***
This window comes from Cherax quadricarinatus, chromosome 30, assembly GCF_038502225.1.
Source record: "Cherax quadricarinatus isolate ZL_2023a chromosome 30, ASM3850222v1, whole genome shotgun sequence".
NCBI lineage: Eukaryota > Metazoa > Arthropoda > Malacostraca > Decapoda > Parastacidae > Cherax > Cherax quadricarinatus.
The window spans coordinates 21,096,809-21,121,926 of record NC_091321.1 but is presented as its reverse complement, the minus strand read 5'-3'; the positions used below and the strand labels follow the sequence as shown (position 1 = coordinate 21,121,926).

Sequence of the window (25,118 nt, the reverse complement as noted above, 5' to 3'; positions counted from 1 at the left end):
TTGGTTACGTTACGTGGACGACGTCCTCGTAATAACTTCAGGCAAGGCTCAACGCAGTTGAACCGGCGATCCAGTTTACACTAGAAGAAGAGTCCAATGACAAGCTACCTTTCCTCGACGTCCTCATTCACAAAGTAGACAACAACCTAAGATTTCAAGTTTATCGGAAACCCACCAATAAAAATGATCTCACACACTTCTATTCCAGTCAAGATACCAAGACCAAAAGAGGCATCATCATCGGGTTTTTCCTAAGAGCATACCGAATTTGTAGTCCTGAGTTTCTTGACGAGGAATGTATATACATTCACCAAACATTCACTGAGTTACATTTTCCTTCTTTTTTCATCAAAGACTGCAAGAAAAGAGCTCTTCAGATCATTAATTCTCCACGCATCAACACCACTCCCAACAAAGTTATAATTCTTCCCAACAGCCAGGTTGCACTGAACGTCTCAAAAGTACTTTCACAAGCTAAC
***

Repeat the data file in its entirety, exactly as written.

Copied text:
This window comes from Cherax quadricarinatus, chromosome 30, assembly GCF_038502225.1.
Source record: "Cherax quadricarinatus isolate ZL_2023a chromosome 30, ASM3850222v1, whole genome shotgun sequence".
NCBI lineage: Eukaryota > Metazoa > Arthropoda > Malacostraca > Decapoda > Parastacidae > Cherax > Cherax quadricarinatus.
The window spans coordinates 21,096,809-21,121,926 of record NC_091321.1 but is presented as its reverse complement, the minus strand read 5'-3'; the positions used below and the strand labels follow the sequence as shown (position 1 = coordinate 21,121,926).

Sequence of the window (25,118 nt, the reverse complement as noted above, 5' to 3'; positions counted from 1 at the left end):
TTGGTTACGTTACGTGGACGACGTCCTCGTAATAACTTCAGGCAAGGCTCAACGCAGTTGAACCGGCGATCCAGTTTACACTAGAAGAAGAGTCCAATGACAAGCTACCTTTCCTCGACGTCCTCATTCACAAAGTAGACAACAACCTAAGATTTCAAGTTTATCGGAAACCCACCAATAAAAATGATCTCACACACTTCTATTCCAGTCAAGATACCAAGACCAAAAGAGGCATCATCATCGGGTTTTTCCTAAGAGCATACCGAATTTGTAGTCCTGAGTTTCTTGACGAGGAATGTATATACATTCACCAAACATTCACTGAGTTACATTTTCCTTCTTTTTTCATCAAAGACTGCAAGAAAAGAGCTCTTCAGATCATTAATTCTCCACGCATCAACACCACTCCCAACAAAGTTATAATTCTTCCCAACAGCCAGGTTGCACTGAACGTCTCAAAAGTACTTTCACAAGCTAAC